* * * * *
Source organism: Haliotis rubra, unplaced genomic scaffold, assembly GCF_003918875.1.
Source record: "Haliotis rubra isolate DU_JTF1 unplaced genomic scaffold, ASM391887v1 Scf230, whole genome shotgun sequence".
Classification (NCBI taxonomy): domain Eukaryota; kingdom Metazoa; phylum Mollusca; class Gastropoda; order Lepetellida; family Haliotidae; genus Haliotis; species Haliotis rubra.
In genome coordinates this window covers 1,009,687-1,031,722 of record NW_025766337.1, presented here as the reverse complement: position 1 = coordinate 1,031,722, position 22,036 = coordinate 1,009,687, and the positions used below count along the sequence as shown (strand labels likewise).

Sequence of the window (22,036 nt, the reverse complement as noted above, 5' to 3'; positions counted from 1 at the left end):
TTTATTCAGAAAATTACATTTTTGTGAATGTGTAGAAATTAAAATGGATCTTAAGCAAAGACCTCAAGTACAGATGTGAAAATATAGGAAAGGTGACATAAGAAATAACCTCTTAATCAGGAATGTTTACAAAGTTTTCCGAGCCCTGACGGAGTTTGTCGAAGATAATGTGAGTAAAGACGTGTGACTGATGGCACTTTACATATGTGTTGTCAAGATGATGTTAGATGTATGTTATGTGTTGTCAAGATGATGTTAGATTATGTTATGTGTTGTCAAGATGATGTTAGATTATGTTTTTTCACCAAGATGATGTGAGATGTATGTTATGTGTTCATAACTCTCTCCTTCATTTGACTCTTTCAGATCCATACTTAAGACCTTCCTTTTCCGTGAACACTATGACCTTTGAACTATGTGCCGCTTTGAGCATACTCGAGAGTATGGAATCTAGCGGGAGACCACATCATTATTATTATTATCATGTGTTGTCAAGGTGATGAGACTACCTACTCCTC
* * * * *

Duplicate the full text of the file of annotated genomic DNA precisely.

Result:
Source organism: Haliotis rubra, unplaced genomic scaffold, assembly GCF_003918875.1.
Source record: "Haliotis rubra isolate DU_JTF1 unplaced genomic scaffold, ASM391887v1 Scf230, whole genome shotgun sequence".
Classification (NCBI taxonomy): domain Eukaryota; kingdom Metazoa; phylum Mollusca; class Gastropoda; order Lepetellida; family Haliotidae; genus Haliotis; species Haliotis rubra.
In genome coordinates this window covers 1,009,687-1,031,722 of record NW_025766337.1, presented here as the reverse complement: position 1 = coordinate 1,031,722, position 22,036 = coordinate 1,009,687, and the positions used below count along the sequence as shown (strand labels likewise).

Sequence of the window (22,036 nt, the reverse complement as noted above, 5' to 3'; positions counted from 1 at the left end):
TTTATTCAGAAAATTACATTTTTGTGAATGTGTAGAAATTAAAATGGATCTTAAGCAAAGACCTCAAGTACAGATGTGAAAATATAGGAAAGGTGACATAAGAAATAACCTCTTAATCAGGAATGTTTACAAAGTTTTCCGAGCCCTGACGGAGTTTGTCGAAGATAATGTGAGTAAAGACGTGTGACTGATGGCACTTTACATATGTGTTGTCAAGATGATGTTAGATGTATGTTATGTGTTGTCAAGATGATGTTAGATTATGTTATGTGTTGTCAAGATGATGTTAGATTATGTTTTTTCACCAAGATGATGTGAGATGTATGTTATGTGTTCATAACTCTCTCCTTCATTTGACTCTTTCAGATCCATACTTAAGACCTTCCTTTTCCGTGAACACTATGACCTTTGAACTATGTGCCGCTTTGAGCATACTCGAGAGTATGGAATCTAGCGGGAGACCACATCATTATTATTATTATCATGTGTTGTCAAGGTGATGAGACTACCTACTCCTC